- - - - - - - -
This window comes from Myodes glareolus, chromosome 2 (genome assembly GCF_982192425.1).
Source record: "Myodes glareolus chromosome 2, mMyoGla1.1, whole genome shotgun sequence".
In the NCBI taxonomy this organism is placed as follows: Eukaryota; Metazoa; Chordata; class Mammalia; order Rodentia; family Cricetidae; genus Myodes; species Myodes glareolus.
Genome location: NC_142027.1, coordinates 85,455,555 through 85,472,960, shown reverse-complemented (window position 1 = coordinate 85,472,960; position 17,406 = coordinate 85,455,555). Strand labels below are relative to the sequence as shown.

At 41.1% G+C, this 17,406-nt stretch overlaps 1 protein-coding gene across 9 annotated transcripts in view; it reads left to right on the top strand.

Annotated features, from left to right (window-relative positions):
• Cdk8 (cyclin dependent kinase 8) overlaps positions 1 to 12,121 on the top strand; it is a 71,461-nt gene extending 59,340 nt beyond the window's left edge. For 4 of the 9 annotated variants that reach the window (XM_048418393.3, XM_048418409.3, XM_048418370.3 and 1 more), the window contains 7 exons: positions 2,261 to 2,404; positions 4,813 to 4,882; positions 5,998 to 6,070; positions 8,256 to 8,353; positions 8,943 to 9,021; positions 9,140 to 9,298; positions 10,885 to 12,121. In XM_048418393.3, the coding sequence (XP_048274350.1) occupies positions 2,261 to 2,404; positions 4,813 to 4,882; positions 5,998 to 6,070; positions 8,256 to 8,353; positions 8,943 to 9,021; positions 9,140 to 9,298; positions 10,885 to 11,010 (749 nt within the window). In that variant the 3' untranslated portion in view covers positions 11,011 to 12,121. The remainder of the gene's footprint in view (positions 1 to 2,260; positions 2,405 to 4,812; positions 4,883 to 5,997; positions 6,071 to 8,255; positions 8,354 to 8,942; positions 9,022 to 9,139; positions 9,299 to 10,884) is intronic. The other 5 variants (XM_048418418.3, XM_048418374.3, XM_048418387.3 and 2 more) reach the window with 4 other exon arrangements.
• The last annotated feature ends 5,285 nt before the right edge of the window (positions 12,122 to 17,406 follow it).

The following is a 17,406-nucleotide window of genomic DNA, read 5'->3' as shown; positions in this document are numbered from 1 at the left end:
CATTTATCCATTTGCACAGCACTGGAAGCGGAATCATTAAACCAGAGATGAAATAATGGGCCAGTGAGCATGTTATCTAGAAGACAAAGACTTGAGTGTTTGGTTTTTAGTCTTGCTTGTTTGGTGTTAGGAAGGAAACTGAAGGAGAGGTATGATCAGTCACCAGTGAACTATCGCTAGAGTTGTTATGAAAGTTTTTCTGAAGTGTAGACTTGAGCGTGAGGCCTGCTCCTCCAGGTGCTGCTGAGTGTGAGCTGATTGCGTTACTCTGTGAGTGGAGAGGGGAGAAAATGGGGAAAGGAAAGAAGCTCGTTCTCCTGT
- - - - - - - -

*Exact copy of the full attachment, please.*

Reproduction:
This window comes from Myodes glareolus, chromosome 2 (genome assembly GCF_982192425.1).
Source record: "Myodes glareolus chromosome 2, mMyoGla1.1, whole genome shotgun sequence".
In the NCBI taxonomy this organism is placed as follows: Eukaryota; Metazoa; Chordata; class Mammalia; order Rodentia; family Cricetidae; genus Myodes; species Myodes glareolus.
Genome location: NC_142027.1, coordinates 85,455,555 through 85,472,960, shown reverse-complemented (window position 1 = coordinate 85,472,960; position 17,406 = coordinate 85,455,555). Strand labels below are relative to the sequence as shown.

At 41.1% G+C, this 17,406-nt stretch overlaps 1 protein-coding gene across 9 annotated transcripts in view; it reads left to right on the top strand.

Annotated features, from left to right (window-relative positions):
• Cdk8 (cyclin dependent kinase 8) overlaps positions 1 to 12,121 on the top strand; it is a 71,461-nt gene extending 59,340 nt beyond the window's left edge. For 4 of the 9 annotated variants that reach the window (XM_048418393.3, XM_048418409.3, XM_048418370.3 and 1 more), the window contains 7 exons: positions 2,261 to 2,404; positions 4,813 to 4,882; positions 5,998 to 6,070; positions 8,256 to 8,353; positions 8,943 to 9,021; positions 9,140 to 9,298; positions 10,885 to 12,121. In XM_048418393.3, the coding sequence (XP_048274350.1) occupies positions 2,261 to 2,404; positions 4,813 to 4,882; positions 5,998 to 6,070; positions 8,256 to 8,353; positions 8,943 to 9,021; positions 9,140 to 9,298; positions 10,885 to 11,010 (749 nt within the window). In that variant the 3' untranslated portion in view covers positions 11,011 to 12,121. The remainder of the gene's footprint in view (positions 1 to 2,260; positions 2,405 to 4,812; positions 4,883 to 5,997; positions 6,071 to 8,255; positions 8,354 to 8,942; positions 9,022 to 9,139; positions 9,299 to 10,884) is intronic. The other 5 variants (XM_048418418.3, XM_048418374.3, XM_048418387.3 and 2 more) reach the window with 4 other exon arrangements.
• The last annotated feature ends 5,285 nt before the right edge of the window (positions 12,122 to 17,406 follow it).

The following is a 17,406-nucleotide window of genomic DNA, read 5'->3' as shown; positions in this document are numbered from 1 at the left end:
CATTTATCCATTTGCACAGCACTGGAAGCGGAATCATTAAACCAGAGATGAAATAATGGGCCAGTGAGCATGTTATCTAGAAGACAAAGACTTGAGTGTTTGGTTTTTAGTCTTGCTTGTTTGGTGTTAGGAAGGAAACTGAAGGAGAGGTATGATCAGTCACCAGTGAACTATCGCTAGAGTTGTTATGAAAGTTTTTCTGAAGTGTAGACTTGAGCGTGAGGCCTGCTCCTCCAGGTGCTGCTGAGTGTGAGCTGATTGCGTTACTCTGTGAGTGGAGAGGGGAGAAAATGGGGAAAGGAAAGAAGCTCGTTCTCCTGT